Sep 28 2017
With more and more older employees staying in or returning to the workforce after their traditional “retirement age,” claims of age discrimination have steadily increased over the past 10 years. According to the Equal Employment Opportunity Commission, there were 20,857 federal charges of age discrimination in 2016 alone. Despite its prevalence, age discrimination can take many forms, so it can be difficult to determine whether a particular action is the result of age discrimination. How do you know if you are being discriminated against because of your age?
Federal and Connecticut Discrimination Laws
In 1967, Congress passed the Age Discrimination in Employment Act (ADEA) to protect employees over the age of 40 from discrimination. According to ADEA, an employer cannot legally fire someone because of his or her age, nor can that employee be denied equal pay or benefits.
In addition, Connecticut has its own set of laws to protect older workers. According to the Connecticut Fair Employment Practices Act (CFEPA), it is unlawful to:
- Refuse to hire or fire an employee based on age, unless there is a bona fide occupational qualification (BFOQ) exception.
- Publish any notice or advertisement relating to employment that indicates a preference, limitation, specification, or discrimination based on age.
- Aid, compel, or coerce any employee in engaging in unlawful discriminatory practices under the CFEPA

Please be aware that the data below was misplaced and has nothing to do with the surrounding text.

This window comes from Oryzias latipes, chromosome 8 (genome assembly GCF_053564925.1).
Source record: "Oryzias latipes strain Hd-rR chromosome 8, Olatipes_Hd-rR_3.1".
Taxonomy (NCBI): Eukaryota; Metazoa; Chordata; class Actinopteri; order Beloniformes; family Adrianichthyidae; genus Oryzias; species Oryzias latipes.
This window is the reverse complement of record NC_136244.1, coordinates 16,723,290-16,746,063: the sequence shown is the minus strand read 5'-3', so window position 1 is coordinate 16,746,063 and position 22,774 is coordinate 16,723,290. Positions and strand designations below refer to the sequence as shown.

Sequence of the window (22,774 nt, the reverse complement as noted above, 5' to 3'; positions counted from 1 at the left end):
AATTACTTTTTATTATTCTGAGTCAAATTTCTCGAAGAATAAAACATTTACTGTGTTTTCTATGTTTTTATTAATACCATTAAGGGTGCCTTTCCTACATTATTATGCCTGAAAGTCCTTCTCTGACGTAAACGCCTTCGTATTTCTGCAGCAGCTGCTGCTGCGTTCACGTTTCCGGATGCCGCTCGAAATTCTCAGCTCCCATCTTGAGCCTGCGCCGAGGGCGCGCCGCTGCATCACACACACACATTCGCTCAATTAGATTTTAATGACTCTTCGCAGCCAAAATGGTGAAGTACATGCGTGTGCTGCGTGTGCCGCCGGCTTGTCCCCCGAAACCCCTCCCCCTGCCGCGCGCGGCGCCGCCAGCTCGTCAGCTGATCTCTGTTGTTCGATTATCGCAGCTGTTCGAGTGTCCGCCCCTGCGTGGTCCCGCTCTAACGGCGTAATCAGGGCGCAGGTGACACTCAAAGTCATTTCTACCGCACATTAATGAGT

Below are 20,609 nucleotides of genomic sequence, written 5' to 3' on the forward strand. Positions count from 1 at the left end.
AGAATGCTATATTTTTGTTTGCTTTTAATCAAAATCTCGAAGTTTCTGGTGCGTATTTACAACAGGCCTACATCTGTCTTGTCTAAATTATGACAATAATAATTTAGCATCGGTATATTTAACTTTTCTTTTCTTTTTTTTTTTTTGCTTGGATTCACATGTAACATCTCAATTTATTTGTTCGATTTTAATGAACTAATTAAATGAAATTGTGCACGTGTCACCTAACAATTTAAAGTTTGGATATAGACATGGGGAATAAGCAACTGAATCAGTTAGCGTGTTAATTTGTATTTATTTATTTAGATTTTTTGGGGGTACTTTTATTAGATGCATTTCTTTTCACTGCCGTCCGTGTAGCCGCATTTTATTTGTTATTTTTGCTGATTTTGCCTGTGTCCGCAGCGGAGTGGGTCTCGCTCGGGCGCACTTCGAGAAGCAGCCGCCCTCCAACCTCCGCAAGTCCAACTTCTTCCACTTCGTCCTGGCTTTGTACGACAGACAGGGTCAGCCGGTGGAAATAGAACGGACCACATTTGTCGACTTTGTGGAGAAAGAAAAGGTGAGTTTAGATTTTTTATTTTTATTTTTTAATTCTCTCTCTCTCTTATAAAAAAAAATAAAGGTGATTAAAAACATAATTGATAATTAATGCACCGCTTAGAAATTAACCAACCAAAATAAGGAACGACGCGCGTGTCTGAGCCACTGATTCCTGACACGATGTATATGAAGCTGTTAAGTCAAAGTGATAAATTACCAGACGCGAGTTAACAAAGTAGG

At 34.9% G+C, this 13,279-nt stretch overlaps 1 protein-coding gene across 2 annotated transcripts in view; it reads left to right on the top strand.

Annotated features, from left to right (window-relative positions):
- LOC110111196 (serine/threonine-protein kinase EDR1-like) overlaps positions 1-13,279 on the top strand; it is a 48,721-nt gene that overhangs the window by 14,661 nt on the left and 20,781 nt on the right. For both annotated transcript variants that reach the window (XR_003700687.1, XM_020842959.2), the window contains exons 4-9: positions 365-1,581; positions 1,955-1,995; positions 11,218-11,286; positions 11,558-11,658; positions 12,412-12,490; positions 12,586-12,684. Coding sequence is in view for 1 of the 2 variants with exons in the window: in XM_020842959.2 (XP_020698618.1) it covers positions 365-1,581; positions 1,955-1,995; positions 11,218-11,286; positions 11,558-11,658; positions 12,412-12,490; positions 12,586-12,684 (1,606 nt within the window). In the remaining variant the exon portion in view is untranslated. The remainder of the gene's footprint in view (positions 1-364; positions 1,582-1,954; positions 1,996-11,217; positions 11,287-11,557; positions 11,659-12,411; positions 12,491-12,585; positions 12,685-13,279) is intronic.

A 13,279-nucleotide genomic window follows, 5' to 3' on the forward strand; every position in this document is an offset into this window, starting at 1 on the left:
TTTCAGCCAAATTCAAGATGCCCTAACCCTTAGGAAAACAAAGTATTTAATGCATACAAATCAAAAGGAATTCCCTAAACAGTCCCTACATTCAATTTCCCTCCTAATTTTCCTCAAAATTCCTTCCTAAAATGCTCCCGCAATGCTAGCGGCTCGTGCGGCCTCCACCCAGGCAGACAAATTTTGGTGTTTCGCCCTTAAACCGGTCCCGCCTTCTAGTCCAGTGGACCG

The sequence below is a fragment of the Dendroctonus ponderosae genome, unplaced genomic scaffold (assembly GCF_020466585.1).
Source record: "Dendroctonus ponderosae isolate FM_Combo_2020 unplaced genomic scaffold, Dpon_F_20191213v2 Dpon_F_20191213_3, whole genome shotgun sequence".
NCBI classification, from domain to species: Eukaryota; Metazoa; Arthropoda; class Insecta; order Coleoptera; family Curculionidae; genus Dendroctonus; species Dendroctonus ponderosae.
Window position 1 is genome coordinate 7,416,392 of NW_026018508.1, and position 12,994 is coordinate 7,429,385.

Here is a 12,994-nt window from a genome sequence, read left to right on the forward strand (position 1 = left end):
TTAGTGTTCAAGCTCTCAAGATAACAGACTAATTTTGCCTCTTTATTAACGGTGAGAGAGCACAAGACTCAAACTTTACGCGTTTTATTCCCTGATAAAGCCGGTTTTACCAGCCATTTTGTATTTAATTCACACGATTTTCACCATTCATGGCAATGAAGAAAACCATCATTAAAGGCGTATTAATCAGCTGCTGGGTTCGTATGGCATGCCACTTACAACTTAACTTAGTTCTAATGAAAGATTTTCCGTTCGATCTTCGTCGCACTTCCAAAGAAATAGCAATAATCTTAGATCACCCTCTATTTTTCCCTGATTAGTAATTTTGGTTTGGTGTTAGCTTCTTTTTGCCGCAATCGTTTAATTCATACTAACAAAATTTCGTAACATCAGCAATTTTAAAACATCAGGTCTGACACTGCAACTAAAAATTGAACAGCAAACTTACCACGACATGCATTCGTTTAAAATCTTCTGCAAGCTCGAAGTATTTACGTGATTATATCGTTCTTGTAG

- Exclude an employee from participating in a retirement or pension plan, or reduce benefit accruals based on their age.
- Discriminate against any employee who has filed a complaint, opposed a discriminatory employment practice, or assisted in any CFEPA proceeding.
Is it Age Discrimination?
So how do you know if you’re a victim of age discrimination? For example, Ted has worked for Company Y for 25 years. Although he is nearing age 65, Ted has no intention of retiring and hopes to work another 15 years for the company. A director position has just become available in the company, and Ted is more than qualified for the job. He applies for the position, already sure he’s going to get the job. However, the company chooses a much younger employee with less experience. Was Ted the victim of age discrimination?
Like many forms of discrimination, ageism in the workplace can be difficult to prove. However, there are some common signs that point to age discrimination, such as:
- You weren’t hired for a position or were passed over for a promotion that was given to a younger applicant with inferior qualifications.
- Co-workers or supervisors are making jokes or inappropriate comments about your age, saying that you’re “over the hill” or “should think about retirement” or that they’re looking for some “young blood” or employees with a “longer runway in front of them.”
- You are intentionally being left out of team-building activities or other work- related activities.
- Your work duties are being given to younger workers, on the assumption that you plan to retire soon. Or you are reassigned unpleasant job duties in order to encourage you to quit or retire.
- Your performance reviews suddenly become negative, even though you have consistently met or exceeded expectations.
If any of these situations sound familiar to you, it’s best to speak with an experienced Connecticut employment attorney about your situation. Contact the employment discrimination lawyers at Garrison, Levin-Epstein, Fitzgerald & Pirrotti, P.C., today for an evaluation.